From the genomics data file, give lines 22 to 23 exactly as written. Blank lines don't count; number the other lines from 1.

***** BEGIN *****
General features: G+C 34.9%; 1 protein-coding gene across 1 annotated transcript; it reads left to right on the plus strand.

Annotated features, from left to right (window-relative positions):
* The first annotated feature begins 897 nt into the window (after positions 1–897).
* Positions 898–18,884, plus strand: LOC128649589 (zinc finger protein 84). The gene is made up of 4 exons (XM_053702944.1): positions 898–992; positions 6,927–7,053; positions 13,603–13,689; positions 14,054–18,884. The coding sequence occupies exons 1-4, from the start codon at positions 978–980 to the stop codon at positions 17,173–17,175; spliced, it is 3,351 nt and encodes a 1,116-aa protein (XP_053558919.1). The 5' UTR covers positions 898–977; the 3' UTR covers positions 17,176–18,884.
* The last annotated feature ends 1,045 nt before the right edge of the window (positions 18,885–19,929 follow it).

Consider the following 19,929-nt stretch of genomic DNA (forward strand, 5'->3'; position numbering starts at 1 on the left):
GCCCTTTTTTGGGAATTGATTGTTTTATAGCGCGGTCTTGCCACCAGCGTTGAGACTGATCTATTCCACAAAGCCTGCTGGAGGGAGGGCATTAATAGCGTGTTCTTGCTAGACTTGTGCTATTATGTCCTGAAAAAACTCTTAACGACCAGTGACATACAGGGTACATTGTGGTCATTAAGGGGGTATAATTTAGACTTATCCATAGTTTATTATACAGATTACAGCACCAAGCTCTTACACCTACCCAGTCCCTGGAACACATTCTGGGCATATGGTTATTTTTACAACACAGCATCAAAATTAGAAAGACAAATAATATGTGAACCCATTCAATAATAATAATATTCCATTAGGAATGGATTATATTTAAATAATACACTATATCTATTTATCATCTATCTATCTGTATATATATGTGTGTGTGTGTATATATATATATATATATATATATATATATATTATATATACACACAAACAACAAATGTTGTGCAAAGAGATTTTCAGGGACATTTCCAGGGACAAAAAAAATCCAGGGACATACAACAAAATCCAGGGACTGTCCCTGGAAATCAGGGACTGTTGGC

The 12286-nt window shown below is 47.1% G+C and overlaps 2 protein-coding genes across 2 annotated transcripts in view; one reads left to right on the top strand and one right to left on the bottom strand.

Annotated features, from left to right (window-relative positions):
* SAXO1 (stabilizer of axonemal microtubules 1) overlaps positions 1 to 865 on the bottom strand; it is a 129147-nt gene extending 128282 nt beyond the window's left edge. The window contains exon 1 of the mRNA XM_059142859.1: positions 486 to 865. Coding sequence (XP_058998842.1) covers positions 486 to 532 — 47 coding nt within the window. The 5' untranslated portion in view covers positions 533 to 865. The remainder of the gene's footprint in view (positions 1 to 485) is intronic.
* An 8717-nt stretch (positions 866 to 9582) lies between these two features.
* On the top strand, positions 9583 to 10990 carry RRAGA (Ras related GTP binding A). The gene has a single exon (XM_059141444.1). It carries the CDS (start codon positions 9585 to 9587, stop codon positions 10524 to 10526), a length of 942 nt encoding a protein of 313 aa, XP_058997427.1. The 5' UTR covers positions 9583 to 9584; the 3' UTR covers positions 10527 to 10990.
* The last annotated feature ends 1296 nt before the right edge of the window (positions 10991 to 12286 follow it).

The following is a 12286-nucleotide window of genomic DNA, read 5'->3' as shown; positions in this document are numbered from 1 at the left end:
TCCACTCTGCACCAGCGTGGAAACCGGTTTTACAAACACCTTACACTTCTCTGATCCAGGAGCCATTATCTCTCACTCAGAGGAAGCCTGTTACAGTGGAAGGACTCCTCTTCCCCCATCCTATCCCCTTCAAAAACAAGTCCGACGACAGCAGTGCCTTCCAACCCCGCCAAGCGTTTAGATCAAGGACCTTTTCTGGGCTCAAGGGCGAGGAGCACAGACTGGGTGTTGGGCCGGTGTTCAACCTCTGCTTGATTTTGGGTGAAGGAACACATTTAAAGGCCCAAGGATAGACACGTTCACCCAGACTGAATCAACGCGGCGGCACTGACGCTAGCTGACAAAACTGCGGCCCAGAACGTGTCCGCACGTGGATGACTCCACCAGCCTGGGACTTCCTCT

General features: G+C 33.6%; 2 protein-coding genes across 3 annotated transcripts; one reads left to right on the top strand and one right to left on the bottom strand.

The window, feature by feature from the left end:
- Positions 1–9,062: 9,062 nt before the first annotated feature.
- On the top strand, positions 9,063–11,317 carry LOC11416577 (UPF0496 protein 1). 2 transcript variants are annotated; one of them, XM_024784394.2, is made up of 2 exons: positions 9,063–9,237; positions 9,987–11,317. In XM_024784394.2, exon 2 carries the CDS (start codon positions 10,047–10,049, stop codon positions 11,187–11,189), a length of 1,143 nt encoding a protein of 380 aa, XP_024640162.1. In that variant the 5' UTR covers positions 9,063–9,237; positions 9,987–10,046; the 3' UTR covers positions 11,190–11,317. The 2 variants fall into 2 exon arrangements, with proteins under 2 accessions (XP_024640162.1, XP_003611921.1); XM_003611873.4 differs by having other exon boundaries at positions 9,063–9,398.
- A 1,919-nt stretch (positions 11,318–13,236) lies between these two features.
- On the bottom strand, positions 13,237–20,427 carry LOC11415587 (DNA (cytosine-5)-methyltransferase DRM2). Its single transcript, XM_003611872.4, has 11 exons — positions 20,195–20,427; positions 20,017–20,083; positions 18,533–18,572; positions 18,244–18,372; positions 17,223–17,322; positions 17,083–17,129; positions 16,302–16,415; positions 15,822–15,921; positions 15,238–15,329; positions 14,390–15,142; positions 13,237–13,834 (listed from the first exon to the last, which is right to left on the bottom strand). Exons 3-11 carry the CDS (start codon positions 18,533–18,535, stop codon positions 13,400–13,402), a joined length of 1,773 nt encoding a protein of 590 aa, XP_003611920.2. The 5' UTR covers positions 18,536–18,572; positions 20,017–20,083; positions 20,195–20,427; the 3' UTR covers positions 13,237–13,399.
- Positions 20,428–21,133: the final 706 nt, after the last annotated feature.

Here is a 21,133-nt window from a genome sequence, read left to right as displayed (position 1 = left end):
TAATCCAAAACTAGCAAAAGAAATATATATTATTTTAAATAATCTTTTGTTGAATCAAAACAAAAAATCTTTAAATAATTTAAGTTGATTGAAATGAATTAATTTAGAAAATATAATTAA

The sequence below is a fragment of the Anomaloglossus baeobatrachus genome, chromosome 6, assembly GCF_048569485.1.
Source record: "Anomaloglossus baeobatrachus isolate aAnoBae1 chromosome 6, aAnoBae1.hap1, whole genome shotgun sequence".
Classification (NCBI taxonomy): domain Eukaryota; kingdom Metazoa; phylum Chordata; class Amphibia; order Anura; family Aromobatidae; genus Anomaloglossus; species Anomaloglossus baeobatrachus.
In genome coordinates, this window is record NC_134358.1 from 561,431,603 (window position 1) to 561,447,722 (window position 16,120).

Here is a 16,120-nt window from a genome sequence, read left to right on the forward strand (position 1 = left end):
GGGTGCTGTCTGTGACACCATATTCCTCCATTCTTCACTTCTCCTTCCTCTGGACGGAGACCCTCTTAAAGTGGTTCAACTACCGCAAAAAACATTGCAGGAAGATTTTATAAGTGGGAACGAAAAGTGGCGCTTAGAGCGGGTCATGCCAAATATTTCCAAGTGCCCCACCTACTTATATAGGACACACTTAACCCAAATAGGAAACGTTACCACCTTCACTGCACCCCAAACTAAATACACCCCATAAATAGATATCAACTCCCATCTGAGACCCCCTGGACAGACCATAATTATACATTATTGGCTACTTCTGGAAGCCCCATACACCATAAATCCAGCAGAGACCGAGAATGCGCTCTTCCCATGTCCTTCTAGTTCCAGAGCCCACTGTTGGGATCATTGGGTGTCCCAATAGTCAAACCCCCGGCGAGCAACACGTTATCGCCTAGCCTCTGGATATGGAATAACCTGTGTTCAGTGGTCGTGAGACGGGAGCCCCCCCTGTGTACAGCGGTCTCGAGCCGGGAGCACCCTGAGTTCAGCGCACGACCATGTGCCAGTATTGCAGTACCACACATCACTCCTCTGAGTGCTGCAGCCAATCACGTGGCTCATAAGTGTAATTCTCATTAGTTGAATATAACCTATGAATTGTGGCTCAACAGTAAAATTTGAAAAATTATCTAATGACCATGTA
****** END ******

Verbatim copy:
- Positions 20,428–21,133: the final 706 nt, after the last annotated feature.

Here is a 21,133-nt window from a genome sequence, read left to right as displayed (position 1 = left end):